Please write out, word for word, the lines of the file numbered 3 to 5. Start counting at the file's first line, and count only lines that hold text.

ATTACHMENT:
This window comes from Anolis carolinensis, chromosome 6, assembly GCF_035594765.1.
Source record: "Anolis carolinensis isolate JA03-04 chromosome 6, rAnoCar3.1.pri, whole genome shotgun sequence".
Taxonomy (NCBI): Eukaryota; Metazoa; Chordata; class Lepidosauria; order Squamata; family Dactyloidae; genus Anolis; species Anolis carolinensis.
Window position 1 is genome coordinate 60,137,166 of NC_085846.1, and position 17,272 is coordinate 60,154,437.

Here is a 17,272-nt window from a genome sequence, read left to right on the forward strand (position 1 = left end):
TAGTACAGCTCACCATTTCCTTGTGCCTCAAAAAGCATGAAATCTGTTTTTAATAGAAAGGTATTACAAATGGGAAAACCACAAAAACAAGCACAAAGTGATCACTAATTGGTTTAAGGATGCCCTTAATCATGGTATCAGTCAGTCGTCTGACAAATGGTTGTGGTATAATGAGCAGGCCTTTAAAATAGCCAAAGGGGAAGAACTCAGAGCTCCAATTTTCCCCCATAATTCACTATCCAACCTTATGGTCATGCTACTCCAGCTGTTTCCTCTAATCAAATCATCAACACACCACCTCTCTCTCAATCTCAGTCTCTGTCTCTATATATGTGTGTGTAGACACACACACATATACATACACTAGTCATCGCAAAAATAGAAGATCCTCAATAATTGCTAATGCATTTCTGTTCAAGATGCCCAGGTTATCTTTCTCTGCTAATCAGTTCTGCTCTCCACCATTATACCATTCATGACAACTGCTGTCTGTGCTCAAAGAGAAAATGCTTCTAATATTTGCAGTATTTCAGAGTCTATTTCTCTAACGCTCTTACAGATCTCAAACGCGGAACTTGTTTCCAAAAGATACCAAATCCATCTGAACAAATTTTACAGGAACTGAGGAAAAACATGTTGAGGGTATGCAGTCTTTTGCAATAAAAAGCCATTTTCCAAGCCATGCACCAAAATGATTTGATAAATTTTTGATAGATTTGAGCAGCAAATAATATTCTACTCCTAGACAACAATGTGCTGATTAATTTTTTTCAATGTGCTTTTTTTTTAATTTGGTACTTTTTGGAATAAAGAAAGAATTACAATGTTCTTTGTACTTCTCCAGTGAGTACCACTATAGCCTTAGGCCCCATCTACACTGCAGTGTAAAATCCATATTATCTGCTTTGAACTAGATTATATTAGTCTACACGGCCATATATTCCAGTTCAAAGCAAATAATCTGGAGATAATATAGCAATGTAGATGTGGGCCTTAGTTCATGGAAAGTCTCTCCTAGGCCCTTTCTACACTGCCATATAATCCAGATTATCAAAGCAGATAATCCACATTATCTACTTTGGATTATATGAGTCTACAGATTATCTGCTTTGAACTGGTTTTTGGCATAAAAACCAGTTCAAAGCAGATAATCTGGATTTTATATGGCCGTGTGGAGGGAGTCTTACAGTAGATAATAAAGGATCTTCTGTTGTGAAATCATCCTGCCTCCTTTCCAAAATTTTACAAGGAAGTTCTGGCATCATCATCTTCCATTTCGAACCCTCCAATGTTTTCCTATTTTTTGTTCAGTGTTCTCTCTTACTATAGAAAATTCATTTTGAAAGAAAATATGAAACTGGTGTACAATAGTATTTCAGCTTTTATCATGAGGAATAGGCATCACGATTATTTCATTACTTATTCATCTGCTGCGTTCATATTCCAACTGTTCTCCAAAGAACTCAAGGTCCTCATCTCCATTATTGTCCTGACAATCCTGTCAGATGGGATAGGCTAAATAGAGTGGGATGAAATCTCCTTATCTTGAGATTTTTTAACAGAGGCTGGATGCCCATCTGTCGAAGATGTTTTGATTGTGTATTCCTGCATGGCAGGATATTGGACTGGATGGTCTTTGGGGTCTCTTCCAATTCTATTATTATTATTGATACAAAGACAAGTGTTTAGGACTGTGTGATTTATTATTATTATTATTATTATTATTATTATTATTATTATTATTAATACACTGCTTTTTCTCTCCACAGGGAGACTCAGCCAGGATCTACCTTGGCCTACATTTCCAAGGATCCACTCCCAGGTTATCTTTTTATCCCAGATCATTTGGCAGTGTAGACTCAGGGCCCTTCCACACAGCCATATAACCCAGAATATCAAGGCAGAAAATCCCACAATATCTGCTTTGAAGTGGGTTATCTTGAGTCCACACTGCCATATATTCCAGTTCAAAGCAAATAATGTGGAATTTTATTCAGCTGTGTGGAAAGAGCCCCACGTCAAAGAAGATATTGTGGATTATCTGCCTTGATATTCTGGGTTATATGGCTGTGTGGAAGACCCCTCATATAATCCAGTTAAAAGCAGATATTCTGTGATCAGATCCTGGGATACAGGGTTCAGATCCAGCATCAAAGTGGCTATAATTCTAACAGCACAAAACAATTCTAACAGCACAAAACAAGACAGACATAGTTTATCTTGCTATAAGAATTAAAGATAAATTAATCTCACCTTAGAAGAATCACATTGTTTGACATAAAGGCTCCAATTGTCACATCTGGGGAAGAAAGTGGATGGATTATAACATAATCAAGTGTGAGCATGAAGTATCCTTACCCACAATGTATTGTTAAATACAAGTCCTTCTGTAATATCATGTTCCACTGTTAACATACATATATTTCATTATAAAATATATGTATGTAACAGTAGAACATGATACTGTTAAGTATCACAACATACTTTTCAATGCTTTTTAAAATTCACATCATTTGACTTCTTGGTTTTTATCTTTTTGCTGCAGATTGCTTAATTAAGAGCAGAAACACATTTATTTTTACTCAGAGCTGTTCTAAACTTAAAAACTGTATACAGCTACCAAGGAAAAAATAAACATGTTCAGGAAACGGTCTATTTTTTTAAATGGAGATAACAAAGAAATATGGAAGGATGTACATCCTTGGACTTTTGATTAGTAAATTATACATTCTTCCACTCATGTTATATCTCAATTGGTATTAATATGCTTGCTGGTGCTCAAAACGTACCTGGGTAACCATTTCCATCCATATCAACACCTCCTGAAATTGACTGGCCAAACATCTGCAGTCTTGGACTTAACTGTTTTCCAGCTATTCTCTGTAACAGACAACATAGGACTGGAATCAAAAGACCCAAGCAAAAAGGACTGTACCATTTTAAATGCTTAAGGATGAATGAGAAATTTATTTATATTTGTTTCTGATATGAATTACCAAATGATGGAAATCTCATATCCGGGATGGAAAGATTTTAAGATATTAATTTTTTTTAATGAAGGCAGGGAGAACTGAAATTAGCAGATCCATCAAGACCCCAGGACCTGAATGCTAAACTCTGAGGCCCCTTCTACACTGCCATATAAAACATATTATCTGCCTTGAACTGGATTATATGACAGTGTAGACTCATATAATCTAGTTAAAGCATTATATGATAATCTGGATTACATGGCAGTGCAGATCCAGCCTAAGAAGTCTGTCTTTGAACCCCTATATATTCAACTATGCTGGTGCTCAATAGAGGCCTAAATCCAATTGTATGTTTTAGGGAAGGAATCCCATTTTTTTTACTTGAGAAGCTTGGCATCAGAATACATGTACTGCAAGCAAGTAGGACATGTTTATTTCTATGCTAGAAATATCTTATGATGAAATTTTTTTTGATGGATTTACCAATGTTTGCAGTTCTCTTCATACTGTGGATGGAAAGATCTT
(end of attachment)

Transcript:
Taxonomy (NCBI): Eukaryota; Metazoa; Chordata; class Lepidosauria; order Squamata; family Dactyloidae; genus Anolis; species Anolis carolinensis.
Window position 1 is genome coordinate 60,137,166 of NC_085846.1, and position 17,272 is coordinate 60,154,437.

Here is a 17,272-nt window from a genome sequence, read left to right on the forward strand (position 1 = left end):